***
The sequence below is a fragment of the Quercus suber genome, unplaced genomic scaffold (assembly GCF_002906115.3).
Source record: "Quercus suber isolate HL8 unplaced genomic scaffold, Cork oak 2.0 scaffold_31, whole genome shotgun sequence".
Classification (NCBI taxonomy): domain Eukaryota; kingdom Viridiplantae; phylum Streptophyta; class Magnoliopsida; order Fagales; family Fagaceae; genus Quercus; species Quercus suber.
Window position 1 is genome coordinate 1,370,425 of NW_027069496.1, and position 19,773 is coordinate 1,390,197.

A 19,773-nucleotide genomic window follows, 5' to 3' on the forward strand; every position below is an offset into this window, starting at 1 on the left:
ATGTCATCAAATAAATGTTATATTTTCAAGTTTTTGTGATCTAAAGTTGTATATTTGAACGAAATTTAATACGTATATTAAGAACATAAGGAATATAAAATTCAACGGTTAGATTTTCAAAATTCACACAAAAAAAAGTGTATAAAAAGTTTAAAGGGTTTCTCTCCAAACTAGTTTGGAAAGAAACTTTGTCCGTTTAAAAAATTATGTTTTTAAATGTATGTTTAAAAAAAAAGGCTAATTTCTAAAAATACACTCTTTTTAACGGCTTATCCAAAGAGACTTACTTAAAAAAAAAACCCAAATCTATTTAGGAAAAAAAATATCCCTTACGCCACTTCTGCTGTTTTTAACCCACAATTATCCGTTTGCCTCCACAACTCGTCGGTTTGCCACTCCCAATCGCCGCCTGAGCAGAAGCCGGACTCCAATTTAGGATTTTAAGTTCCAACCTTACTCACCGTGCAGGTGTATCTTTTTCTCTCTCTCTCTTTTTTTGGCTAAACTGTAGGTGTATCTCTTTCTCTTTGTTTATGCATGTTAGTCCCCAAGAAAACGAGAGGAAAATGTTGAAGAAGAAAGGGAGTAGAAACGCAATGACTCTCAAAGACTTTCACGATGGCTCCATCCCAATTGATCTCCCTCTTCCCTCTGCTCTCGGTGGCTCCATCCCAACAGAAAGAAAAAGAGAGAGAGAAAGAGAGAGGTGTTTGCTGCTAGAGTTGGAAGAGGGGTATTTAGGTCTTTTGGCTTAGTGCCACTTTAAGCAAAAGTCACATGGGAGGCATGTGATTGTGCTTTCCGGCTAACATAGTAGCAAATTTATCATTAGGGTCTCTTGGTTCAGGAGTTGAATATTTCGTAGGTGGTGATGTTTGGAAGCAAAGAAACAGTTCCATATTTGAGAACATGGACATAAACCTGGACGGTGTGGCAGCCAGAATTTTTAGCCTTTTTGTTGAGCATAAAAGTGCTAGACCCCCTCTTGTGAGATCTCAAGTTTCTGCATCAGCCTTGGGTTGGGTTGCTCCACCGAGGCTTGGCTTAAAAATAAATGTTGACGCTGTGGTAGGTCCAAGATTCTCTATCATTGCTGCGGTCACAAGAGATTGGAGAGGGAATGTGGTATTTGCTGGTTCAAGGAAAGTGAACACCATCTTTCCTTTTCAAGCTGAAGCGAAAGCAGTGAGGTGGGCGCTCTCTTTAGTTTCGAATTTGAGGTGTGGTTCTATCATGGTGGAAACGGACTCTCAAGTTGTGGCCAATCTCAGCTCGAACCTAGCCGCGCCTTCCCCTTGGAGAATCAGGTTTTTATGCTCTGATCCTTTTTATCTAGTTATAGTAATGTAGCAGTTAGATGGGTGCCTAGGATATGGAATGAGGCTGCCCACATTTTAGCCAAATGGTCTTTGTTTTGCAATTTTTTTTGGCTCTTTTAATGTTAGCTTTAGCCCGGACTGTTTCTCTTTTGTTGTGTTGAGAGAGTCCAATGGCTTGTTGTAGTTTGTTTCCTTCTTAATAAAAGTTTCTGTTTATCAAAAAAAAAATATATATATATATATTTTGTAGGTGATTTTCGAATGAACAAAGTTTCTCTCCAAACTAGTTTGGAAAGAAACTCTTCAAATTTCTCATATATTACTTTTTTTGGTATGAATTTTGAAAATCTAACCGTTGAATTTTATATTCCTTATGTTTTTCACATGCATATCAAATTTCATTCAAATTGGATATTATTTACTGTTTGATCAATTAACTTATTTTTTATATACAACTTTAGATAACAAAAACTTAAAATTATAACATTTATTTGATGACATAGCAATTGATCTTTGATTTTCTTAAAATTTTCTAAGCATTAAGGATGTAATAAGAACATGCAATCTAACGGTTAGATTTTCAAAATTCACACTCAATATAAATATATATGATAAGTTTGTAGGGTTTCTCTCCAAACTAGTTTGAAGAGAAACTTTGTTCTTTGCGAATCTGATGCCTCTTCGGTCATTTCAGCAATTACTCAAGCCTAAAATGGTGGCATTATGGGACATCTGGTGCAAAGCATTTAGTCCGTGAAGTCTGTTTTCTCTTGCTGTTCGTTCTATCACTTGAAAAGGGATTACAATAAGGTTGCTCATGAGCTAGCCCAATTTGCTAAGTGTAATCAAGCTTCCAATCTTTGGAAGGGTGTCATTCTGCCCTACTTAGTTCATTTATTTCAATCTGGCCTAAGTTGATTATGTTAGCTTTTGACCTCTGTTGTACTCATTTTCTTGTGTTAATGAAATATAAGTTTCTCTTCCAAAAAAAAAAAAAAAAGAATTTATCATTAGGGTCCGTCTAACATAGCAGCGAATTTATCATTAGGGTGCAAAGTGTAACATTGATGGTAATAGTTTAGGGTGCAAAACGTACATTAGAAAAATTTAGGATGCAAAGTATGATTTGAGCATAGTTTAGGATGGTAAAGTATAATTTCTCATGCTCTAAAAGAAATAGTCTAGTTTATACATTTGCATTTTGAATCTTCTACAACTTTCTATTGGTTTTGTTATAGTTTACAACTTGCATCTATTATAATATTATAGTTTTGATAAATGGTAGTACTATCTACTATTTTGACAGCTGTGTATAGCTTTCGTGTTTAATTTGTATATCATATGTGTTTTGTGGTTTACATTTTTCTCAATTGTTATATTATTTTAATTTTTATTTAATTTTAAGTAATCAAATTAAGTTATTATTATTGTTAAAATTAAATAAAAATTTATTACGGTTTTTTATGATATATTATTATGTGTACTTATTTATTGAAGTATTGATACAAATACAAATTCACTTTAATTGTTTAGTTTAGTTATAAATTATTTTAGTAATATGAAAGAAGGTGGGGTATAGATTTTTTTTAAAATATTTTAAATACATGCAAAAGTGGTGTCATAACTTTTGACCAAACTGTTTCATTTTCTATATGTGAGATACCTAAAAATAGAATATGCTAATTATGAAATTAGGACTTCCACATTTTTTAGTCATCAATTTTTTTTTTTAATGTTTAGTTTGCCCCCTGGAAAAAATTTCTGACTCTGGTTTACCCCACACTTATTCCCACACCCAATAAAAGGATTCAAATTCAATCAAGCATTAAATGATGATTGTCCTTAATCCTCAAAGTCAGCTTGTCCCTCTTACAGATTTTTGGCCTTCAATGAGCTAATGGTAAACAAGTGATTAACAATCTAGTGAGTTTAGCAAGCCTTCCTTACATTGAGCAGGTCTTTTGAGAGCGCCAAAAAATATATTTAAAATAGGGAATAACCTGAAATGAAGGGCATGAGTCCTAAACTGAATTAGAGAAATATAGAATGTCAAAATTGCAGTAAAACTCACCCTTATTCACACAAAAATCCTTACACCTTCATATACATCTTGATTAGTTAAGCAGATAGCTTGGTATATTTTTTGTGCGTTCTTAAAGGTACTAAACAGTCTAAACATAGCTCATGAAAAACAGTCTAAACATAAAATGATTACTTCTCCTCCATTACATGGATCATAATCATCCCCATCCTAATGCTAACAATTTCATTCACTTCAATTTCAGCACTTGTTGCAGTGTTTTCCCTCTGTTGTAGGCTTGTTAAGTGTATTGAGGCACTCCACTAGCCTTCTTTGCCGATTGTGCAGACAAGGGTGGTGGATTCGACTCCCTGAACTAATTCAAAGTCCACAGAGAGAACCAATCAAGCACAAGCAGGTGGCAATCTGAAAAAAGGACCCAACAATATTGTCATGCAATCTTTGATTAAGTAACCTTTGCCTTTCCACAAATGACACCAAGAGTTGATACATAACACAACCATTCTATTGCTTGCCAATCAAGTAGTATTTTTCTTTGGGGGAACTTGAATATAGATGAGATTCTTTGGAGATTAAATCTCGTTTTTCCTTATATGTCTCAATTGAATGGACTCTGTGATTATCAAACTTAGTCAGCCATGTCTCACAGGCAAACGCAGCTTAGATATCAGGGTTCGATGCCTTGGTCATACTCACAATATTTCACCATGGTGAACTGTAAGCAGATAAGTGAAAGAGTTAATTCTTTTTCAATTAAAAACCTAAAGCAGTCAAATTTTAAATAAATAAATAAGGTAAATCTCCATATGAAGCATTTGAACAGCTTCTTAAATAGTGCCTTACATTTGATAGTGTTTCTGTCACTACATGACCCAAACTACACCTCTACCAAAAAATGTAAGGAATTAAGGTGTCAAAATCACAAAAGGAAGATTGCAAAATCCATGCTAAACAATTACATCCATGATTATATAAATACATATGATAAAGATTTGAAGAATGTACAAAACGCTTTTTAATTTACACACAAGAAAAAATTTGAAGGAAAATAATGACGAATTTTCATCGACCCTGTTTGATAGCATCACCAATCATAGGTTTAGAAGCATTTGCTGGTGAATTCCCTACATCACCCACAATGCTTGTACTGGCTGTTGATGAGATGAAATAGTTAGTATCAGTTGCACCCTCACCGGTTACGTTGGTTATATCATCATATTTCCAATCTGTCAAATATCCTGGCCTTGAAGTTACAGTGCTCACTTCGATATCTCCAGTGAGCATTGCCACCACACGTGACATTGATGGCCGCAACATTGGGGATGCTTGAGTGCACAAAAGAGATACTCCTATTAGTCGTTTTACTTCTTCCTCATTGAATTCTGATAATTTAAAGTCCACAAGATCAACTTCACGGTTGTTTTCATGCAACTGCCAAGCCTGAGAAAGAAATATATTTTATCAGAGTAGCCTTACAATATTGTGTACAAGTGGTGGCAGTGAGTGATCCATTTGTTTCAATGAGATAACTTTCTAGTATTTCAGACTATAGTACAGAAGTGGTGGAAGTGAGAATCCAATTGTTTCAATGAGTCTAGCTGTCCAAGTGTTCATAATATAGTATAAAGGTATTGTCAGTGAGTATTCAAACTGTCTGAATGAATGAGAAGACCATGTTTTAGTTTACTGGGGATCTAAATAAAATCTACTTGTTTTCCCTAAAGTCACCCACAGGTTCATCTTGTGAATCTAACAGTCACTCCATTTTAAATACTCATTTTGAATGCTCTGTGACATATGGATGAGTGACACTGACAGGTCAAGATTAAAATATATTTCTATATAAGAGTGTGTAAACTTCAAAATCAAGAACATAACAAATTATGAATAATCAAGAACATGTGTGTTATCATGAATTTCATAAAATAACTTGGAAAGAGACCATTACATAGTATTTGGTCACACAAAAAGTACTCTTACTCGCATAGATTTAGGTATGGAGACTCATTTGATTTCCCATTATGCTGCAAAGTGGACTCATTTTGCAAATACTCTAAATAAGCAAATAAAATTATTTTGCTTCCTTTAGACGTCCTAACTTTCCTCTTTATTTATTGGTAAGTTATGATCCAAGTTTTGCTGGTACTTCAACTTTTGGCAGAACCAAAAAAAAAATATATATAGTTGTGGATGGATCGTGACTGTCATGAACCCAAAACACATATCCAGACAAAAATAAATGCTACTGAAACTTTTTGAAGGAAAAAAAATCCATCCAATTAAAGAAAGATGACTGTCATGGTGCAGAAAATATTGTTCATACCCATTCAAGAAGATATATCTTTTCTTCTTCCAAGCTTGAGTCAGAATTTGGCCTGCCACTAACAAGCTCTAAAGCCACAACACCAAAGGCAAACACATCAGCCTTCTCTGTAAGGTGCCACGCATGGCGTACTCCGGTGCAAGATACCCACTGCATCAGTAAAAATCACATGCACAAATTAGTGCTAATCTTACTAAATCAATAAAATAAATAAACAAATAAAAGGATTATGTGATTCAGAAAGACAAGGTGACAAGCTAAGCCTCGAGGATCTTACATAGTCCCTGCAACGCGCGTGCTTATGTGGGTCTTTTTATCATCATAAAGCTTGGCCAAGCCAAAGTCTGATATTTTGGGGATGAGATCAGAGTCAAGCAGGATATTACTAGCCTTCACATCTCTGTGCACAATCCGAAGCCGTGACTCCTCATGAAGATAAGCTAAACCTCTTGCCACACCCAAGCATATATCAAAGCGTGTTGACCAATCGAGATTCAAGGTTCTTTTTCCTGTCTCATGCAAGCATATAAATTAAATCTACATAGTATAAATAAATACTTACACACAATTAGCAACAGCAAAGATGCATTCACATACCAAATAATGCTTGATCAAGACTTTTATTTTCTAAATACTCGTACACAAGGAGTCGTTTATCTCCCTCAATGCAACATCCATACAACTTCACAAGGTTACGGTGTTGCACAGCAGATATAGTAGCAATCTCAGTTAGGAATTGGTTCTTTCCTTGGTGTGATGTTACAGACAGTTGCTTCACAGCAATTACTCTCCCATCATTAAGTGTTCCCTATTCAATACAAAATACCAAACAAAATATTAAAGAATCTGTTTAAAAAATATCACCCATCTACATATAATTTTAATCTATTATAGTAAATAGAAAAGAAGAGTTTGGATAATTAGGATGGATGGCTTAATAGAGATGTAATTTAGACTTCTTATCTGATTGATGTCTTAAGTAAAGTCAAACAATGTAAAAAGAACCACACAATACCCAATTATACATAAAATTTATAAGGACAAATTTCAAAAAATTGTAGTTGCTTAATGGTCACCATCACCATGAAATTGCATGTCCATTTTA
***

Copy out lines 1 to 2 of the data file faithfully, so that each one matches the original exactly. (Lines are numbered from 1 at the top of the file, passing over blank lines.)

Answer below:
The sequence below is a fragment of the Quercus suber genome, unplaced genomic scaffold (assembly GCF_002906115.3).
Source record: "Quercus suber isolate HL8 unplaced genomic scaffold, Cork oak 2.0 scaffold_31, whole genome shotgun sequence".